Plants and Flowers That Grow in Shade

What Plants Grow Well in Shade?

December 1, 2020
Beauty and hardiness grows in the shade

Heuchera, hellebores and bleeding heart are some of the beauties that grow easily in the shade.

Doreen G. Howard

Many gardeners complain that they can’t grow any plants in the shade other than hostas. And those are devoured by slugs. Embrace the shade!

Plenty of gorgeous, unique plants seek shady nooks. Most are cold-hardy and need little maintenance once they are planted correctly.

My shade garden is colorful and work-free. I started with heuchera, which is commonly known as Coral Bells. Foliage color is their strength, ranging from washed amber of ‘Ginger Ale’ to the glossy black-red of ‘Black Beauty’. Add a couple unusual ones like ‘Midnight Rose’ with hot pink-splashed black leaves or the vivid orange of ‘Peach Flambe’, and you don’t need flowers. Color abounds and stays year-round. Bonus stalks of multiple tiny flowers appear in late spring, brown by mid-summer and should be removed along with old leaves. Cut a few flower stalks and three or four leaves for a quick, hi-impact bouquet when blooms are at their peak.

Who needs flowers when brilliantly-colored heuchera leaves supply plenty in the shade year-round with little care.  Photo courtesty of Terra Nova Nurseries.

The reason I initially began my shade garden with these plants is that Dan Heims, president of Terra Nova Nurseries sends me his new creations every year to trial. Terra Nova is a wholesale grower and breeder; their plants are found in every garden center. However, I soon learned that heuchera were slug-proof and deer hated them. And, they were easy to plant and grow. I only had to add plenty of humus to the soil and mulch thickly with wood chips. Even -27F in the winter doesn’t faze them.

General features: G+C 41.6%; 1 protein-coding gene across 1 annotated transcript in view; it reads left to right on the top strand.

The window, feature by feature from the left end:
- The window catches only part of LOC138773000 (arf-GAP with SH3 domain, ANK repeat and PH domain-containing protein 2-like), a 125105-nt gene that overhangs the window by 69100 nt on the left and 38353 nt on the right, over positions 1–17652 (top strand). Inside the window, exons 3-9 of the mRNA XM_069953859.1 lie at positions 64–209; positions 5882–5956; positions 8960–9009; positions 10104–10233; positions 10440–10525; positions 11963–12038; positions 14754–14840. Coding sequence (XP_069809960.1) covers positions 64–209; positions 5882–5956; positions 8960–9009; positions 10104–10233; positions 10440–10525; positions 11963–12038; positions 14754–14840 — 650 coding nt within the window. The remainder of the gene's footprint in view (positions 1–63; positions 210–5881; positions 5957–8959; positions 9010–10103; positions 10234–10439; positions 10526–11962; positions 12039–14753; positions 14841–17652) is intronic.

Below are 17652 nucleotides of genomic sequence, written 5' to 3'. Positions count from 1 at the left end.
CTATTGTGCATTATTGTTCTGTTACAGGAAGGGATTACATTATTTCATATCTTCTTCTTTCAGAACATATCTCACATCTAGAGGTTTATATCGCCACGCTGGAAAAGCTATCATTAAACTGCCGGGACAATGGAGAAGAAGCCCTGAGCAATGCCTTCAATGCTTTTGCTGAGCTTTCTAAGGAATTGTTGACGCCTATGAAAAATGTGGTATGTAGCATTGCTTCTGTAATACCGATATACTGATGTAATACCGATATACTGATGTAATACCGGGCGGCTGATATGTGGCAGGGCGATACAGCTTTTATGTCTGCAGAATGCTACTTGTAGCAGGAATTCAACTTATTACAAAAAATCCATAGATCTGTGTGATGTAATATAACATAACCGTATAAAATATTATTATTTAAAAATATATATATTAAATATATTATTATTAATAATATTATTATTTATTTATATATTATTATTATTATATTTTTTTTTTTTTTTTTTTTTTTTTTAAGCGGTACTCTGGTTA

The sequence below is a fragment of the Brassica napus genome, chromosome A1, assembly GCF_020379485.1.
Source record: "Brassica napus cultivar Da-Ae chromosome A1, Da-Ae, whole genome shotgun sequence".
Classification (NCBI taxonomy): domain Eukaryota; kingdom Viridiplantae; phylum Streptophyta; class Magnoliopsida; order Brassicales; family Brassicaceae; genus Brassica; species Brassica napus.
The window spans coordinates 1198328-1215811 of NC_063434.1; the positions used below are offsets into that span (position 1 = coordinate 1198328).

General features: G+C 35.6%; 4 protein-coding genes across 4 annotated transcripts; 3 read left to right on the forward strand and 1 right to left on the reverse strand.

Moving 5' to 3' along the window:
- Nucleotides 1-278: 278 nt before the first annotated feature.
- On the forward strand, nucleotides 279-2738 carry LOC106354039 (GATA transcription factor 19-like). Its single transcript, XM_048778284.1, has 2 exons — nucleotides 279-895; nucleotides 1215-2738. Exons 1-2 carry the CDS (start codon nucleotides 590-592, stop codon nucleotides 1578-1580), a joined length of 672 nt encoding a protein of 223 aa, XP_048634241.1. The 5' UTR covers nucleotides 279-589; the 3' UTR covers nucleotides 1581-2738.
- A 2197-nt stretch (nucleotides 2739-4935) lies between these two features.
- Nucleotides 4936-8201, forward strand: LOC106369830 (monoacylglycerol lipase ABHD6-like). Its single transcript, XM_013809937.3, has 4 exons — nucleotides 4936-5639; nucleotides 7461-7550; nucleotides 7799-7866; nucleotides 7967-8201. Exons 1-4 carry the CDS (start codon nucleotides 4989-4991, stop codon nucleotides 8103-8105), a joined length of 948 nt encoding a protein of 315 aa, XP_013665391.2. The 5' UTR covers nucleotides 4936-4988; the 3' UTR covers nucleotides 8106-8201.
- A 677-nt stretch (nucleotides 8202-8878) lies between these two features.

I also found a host of other plants that were just as tough and lit up the north and northeast borders of against my house. They also are unattractive to deer and slugs. Here are the ones in my garden and why I love them.

Black Bugbane (also called Black Cohosh and Black Baneberry): It grows tall, has furry white flowers, and sensational ink-black cut-leaf foliage. Blooms in late summer.

Hellebores: The first buds open, covered with snow, in late winter. Flowers are still on plants in July. But, they brown and tatter. Plan on cleaning up old flowers and leaves from them and heuchera after the Fourth of July.


Bleeding Heart: Who doesn’t love the arched sprays of tiny pink hearts that cover plants in early spring. If weather stays cool, the flowers remain for weeks. Lacy foliage goes dormant in early summer, making room for later flowering plants like Bugbane and Thalictrum.


Hakonechloa & Carex grasses: They pop with color, are tidy in growth and add a different texture to the shade garden filled with big. broad leaves.

Thalictrum (Meadow Rue): It starts growing and sending up tall stalks (5-6 feet) about the time Bleeding Heart is going into dormancy. Place them nearby so that Thalictrum’s emerging growth covers Bleeding Heart’s dying leaves. Fluffy pink blooms last for weeks.

Black-stemmed Thalictrum ‘Black Stockings’ provides floral interest in my shade garden after Bleeding Heart and various primrose have ended their bloom cycles.

Ferns: My favorites are Dre’s Dagger and ‘Silver Falls’, a Japanese painted fern. Ostrich ferns, are great, too, but be mindful that they grow tall and spread. They’re perfect for creating a fern dell, as I have in part of my shade garden.

My fern dell is a work in progress. A peony division I planted last summer flowered this spring in the north-northeast exposure.

There are many different interpretations of “shade” plants. It may help to review these plant shade definitions.

Interested in vegetables and fruit that grow in the shade? See which edibles grow well in shade.


About This Blog

A lifelong gardener shares the endless lessons she’s learned from her garden over the years, in hopes of making your own gardening just that much easier! Read along for advice, photos, and more.